3. So, when can we say “x” caused “y”? Never?

    Being shot in the head often, but not always (and maybe not even on average), leads to death. It certainly seems to be one of the causes of death so can’t we say it is a cause? Would that be Reification?

  4. I think it would better to describe it in terms of a random vector (X_1,..,X_p,Y) assuming that E(Y | X_1=x_1,…X_p=x_p) = b_0 + b_1x_1 + … + b_px_p,
    V(Y | X_1=x_1,…X_p=x_p) = s and that the conditional probability density function of Y given X_1=x_1,…X_p=x_p is Normal.

  5. Sander van der Wal

    June 24, 2014 at 11:34 am

    Way back when I did this kind of stuff, the model itself was often a linear, or linearized, relation between x’s and y. The assumption was that the measurement errors were had a normal distribution, which was reasonable because most distributions look like the Normal distribution when you are close to the average.

    So to me the y = sum bi. xi doesn’t look particularly weird.

  6. Ye Olde Statisician

    June 24, 2014 at 12:33 pm

    I thought the equation yielded m only when the mean values of the X’s were used — provided the equation was linear. Perhaps in industry, having no scientists to confuse matters, we always settled the correlation/cause business by deliberately changing the key X several times and observing the response. For example, casual observation once noted that conversion presses experiencing many feed jams were fed by shell presses with lower temperatures on their coating guns. The correlation was tested by raising the temperatures on the “cold” guns. The jams downstream decreased. But the superintendent, having been schooled in random variation knew to continue for several days, to see if it was a fluke. (Even “bad” presses had had “good” days.) Then he told the lead operator to lower the temperature on the gun. “But the jams will come back,” said that worthy. “I hope so,” said the supervisor, “because if they don’t, it means raising the temperature is not what made them go away.” They did so, and the jams increased. They ran for a while that way. (“But, boss, we’re getting all these jams!” “How long did we have the jamming problem?” “Six months!” “What will a couple more days matter?”) Then they raised the temperature a second time, and the jams decreased a second time. My old boss Ed Schrock used to say, “Turn the problem on and off several times to be sure you’ve identified a causal factor.”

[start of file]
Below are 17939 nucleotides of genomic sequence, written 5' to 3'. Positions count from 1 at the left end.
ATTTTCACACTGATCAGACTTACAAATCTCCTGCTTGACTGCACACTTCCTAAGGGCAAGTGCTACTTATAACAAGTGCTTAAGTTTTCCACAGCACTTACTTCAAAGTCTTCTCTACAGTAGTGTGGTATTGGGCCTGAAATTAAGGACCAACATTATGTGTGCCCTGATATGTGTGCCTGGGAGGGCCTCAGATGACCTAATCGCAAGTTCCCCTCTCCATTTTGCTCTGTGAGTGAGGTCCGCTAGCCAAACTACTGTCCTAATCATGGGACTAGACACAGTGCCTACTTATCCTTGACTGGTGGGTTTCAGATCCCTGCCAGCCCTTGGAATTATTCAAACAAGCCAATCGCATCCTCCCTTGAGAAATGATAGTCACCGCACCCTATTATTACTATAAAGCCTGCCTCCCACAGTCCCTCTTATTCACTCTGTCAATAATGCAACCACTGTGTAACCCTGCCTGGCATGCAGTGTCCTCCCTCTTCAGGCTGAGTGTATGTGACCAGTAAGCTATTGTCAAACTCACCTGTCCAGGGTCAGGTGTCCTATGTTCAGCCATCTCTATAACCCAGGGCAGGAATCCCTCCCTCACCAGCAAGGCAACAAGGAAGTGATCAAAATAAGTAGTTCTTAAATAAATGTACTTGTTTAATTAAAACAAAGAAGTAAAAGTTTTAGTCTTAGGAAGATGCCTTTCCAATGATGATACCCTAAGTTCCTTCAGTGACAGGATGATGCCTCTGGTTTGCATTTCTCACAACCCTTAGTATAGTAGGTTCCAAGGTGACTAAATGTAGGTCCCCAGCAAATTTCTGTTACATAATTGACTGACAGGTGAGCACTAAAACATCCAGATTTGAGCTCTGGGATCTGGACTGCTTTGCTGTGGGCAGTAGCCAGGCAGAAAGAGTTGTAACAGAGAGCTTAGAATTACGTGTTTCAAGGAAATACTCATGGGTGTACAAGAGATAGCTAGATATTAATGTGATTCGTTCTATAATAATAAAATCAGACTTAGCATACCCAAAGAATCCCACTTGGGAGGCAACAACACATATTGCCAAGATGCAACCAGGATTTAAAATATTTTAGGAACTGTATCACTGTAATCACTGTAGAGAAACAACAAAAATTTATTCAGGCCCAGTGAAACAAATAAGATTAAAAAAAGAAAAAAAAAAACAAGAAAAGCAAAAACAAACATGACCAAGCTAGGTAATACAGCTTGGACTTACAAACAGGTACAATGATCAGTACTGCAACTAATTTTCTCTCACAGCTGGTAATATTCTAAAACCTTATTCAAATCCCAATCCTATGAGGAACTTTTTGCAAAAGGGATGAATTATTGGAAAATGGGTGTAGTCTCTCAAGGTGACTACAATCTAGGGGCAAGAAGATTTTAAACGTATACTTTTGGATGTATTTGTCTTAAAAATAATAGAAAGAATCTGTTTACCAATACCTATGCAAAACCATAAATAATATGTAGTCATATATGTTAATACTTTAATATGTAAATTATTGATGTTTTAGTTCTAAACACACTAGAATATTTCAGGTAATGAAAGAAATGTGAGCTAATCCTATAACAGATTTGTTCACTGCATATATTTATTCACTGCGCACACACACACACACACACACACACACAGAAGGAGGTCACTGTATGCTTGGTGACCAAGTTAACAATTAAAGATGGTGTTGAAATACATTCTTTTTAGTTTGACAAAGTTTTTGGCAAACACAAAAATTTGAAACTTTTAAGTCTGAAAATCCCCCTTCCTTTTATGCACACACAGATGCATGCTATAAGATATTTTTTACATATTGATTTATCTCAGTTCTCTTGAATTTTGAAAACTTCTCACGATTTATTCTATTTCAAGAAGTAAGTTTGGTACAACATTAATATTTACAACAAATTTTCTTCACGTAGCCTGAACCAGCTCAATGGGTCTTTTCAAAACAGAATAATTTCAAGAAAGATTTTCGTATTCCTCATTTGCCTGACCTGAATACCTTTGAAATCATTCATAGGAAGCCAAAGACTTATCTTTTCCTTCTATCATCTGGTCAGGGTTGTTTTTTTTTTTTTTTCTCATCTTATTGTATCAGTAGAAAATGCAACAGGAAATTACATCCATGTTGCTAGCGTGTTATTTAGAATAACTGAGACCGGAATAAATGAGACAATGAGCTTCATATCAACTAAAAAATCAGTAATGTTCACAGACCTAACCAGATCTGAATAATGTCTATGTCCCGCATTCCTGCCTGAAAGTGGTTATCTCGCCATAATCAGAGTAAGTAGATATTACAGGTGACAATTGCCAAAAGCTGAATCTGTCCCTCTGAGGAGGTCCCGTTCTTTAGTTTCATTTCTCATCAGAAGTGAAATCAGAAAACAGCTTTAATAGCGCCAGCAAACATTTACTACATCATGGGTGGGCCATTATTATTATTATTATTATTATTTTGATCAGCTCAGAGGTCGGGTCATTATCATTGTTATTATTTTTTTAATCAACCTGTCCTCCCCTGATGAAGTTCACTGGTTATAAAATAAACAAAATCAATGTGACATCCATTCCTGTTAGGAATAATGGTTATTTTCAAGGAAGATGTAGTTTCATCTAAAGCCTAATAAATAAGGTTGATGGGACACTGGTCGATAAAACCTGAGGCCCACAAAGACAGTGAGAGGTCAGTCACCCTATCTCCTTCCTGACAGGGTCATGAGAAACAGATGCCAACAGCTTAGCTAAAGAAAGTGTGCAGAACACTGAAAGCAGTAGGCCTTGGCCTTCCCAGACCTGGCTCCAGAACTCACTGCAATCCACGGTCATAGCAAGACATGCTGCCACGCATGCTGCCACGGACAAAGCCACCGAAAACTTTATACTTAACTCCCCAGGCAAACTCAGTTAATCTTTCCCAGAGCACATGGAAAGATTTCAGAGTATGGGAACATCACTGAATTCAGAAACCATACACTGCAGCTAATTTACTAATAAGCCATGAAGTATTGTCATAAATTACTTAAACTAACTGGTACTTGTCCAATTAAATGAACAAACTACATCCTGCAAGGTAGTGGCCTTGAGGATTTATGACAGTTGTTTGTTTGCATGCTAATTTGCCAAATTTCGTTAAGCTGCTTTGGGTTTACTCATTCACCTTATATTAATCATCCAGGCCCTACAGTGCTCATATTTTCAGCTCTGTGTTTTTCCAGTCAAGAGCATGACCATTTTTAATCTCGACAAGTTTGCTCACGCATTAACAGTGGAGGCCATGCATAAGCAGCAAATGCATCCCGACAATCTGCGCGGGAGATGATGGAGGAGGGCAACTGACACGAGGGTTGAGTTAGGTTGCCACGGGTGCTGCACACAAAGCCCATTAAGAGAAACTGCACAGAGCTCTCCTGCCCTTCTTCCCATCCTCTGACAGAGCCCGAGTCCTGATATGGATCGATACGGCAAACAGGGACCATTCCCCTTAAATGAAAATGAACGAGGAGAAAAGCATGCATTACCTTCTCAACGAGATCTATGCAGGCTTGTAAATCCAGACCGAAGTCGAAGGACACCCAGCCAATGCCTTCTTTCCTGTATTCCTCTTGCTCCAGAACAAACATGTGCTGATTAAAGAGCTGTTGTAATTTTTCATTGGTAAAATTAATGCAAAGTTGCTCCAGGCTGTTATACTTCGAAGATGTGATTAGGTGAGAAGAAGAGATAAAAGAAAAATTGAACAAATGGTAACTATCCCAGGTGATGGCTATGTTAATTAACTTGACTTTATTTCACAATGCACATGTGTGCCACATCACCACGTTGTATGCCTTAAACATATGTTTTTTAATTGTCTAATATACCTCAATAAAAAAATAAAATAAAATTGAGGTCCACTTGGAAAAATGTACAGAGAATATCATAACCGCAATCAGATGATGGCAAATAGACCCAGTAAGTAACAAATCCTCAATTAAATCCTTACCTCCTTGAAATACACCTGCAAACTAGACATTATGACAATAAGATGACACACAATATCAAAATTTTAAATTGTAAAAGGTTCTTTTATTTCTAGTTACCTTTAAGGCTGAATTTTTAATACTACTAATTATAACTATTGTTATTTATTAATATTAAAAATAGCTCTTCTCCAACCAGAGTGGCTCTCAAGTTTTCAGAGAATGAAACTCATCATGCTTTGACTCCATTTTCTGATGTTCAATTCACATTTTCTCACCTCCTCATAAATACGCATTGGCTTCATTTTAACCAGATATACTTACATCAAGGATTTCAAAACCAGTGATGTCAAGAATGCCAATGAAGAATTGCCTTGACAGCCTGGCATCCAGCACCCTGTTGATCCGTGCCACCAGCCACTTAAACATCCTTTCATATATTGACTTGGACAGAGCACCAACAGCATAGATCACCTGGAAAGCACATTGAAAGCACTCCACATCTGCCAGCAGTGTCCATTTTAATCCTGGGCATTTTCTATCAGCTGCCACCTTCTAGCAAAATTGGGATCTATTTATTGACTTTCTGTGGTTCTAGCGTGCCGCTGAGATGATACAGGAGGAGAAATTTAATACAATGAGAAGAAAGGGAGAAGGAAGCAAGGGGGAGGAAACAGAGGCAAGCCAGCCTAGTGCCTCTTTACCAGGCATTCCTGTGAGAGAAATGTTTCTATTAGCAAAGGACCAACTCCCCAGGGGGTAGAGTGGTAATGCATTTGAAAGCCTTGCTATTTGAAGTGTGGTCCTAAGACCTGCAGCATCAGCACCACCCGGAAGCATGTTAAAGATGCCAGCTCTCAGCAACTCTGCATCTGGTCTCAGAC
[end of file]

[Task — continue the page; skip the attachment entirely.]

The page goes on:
7. If it is okay to say:
    m = b0 + b1x1 + … + bpxp
    But a sin to say:
    y = b0 + b1x1 + … + bpxp

    Can we say…
    y = m + z
    Where z is the net effect every factor on y that has not been captured by our model?
    And would it be a stretch to call z the error of our model.

  8. Like when Republicans say tax revenues went up when tax rates went down…

    JMJ

  9. Oops, I meant “because” rates went down… 😉

    JMJ

  10. Does anybody do probability studies of what causes a piston, in a normally functioning internal combustion engine, to go down?

  11. Sander van der Wal

    June 25, 2014 at 12:20 am

    @Jersey McJones

    International readership here. What’s a Republican? Are they important?

  12. Bob Lince,

    Momentum.

  13. Doug M and Sander van der Wal,

    Mathematical theories dictate that, in the context of basic linear regression with the assumption of normality, the model can be written as such additive error equation. With proper diagnostic tools, one can check if a normal assumption is be appropriate.

    However, in more advanced generalized linear models, the likelihood of P(Y|X,\beta) is postulated directly based on the data structures. ( \beta is a parameter vector… just trying stick to the tradition of using Greek letters to represent parameters.)

  14. Mr. Briggs,

    If it turns out the “b” associated with “body temperature” is positive, it means that, given the other “x”s, the central parameter of “white blood count” increases by “b”—if it is 100% certain “b” is positive.

    Using your notation and in the context of normal linear regression model, the specific coefficient “b” associated with “body temperature” indicates that, holding all other Xs at fixed values, the linear predictor or regression function m changes by “b” when the “body temperature” changes by an additional unit.

    Simple math.

    For example, m = 1 + 2*x1 – 1*x2. The coefficient “b” associated with x1 is +2. Fixing x2 at a given value, the regression function m changes by +2 (i.e., increases by 2) for each unit increase in X1.

    Not a hell-going mistake though.

  15. Now most textbooks get this equation right. And then immediately forget it. Almost directly after the equation is introduced, the author—and perforce, the students—substitute this:

    y = b0 + b1x1 + … + bpxp.

    I found some examples in some posts and comments here. I have quite a few textbooks, I couldn’t find one with such a grave error. So, examples of such textbooks, please.